...and another student's comment, with a response from Master Hwa including a video link to "Hand Push Forward" as a quarter body internal movement. Published by Jim Roach on behalf of William C. and Master Stephen Hwa, excerpted from Classical Tai Chi Forum https://www.dropbox.com/s/2kkxzlewru64s3p/Hand%20Push%20forward.mpg?dl=0
William C. said: "I have been working with the classical tai chi tapes for a couple of weeks now and as a twenty year practitioner of the Yang family style I want to make the following comments. I have never been so clearly informed on the differences in moving the waist while the pelvis and hips are still. I feel like a towel that is being wrung out with the center of the wringing out dynamic is in my abdomen. Also, I have never been instructed in pulling from the leading foot. I was having a hard time with this until at last in practicing the walk I had the feeling at first in the backward walk that there was a suction force pulling me back and it felt quite effortless. It is taking some time to get used to but my practice formerly was to play the form with such big steps, now I really need to think a new dynamic and remind myself to place my heel near the toes of the other foot. It's amazing that this small step produces such a good whole body stretch. I am finding ways to practice the quarter body movement in a repetitive manner in many situations including the physical work that I do. Mainly though in repetitive single tai chi moves. I have never been shown the difference between the internal discipline and momentum before..I am interested in the history of this form, not to prove its validity, that is borne out in the practice." Thank you Master Hwa for the wonderful instruction! William C.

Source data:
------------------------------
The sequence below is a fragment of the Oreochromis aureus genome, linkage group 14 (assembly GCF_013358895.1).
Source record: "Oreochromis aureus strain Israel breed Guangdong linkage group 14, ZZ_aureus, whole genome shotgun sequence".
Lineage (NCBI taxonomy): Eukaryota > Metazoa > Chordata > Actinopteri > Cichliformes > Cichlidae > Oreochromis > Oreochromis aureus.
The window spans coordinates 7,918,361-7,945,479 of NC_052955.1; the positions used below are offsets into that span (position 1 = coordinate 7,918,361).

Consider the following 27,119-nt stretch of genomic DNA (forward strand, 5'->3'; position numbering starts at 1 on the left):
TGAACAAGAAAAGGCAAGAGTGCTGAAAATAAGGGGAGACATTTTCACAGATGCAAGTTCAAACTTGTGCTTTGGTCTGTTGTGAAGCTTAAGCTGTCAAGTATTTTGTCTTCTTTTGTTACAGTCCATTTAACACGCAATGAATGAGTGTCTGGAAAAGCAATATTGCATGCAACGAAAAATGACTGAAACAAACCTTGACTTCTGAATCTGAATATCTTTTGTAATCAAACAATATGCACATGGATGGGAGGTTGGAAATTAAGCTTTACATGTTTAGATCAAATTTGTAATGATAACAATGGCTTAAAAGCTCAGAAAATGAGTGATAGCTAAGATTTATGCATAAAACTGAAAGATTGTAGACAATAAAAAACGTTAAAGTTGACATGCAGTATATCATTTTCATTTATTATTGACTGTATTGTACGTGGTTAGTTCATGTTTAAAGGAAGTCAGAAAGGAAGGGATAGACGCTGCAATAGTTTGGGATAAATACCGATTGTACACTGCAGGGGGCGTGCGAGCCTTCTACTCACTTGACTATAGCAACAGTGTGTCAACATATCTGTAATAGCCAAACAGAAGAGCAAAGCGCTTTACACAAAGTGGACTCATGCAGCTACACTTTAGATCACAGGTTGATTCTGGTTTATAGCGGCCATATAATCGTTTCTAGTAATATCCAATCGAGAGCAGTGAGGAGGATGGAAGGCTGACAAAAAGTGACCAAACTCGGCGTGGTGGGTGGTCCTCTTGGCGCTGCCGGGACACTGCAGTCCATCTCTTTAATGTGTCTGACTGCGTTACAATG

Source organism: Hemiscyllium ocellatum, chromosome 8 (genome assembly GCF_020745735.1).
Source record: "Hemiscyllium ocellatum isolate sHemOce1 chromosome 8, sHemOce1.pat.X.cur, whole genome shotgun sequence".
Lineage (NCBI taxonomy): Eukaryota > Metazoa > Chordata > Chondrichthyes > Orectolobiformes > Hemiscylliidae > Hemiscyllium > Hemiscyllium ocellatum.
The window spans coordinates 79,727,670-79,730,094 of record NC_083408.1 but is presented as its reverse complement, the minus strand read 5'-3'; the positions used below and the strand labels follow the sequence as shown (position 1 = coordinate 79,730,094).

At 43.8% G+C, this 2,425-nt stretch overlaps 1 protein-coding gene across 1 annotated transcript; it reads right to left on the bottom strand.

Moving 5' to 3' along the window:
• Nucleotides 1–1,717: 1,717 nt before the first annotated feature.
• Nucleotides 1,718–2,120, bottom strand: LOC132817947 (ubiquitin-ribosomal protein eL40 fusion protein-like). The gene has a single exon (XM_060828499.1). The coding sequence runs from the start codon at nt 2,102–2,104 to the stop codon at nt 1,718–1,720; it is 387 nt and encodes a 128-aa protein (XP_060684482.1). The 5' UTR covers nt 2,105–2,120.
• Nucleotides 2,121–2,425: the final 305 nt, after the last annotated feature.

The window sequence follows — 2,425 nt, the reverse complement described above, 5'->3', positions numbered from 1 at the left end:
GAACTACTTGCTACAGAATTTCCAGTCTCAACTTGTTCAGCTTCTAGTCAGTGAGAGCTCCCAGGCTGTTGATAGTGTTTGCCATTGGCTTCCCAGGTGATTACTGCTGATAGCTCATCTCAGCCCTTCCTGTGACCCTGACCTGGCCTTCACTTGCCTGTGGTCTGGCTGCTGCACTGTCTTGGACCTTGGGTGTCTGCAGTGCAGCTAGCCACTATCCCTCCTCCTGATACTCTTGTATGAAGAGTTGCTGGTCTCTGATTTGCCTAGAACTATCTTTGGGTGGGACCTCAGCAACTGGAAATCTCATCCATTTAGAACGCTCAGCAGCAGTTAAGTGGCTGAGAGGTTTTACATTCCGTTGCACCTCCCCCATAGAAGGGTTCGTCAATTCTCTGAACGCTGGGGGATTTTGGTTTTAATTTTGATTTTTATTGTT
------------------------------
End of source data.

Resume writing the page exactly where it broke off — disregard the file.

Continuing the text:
Response from Master Hwa: Your method of practicing the quarter body internal movement is right on. Students in my class tell me that they practice such a single movement when they are driving, standing in the line, during working. One could, therefore, be concentrated on learning the external aspects of the form movements initially, without worrying too much about internal discipline, keeping the learning of internal discipline .offline.. Later on, one can integrate the external aspects with the internal discipline. The history of this form is well recorded up to the Yang family founder. There is a very interesting article talking about large circle tai chi and small circle tai chi, and how Wu, my lineage, learned the tai chi from the Yangs: http://www.wustyle.com/about-us/our-history
Earlier history about the form which passed down from the Chen to the Yang is not quite as clear. The form I am teaching is actually an intermediate circle, simply because small circle or the compact form as I mentioned in the video, should not be taught to a beginner. When one is proficient with the intermediate circle, you will be able to evolve into small circle naturally.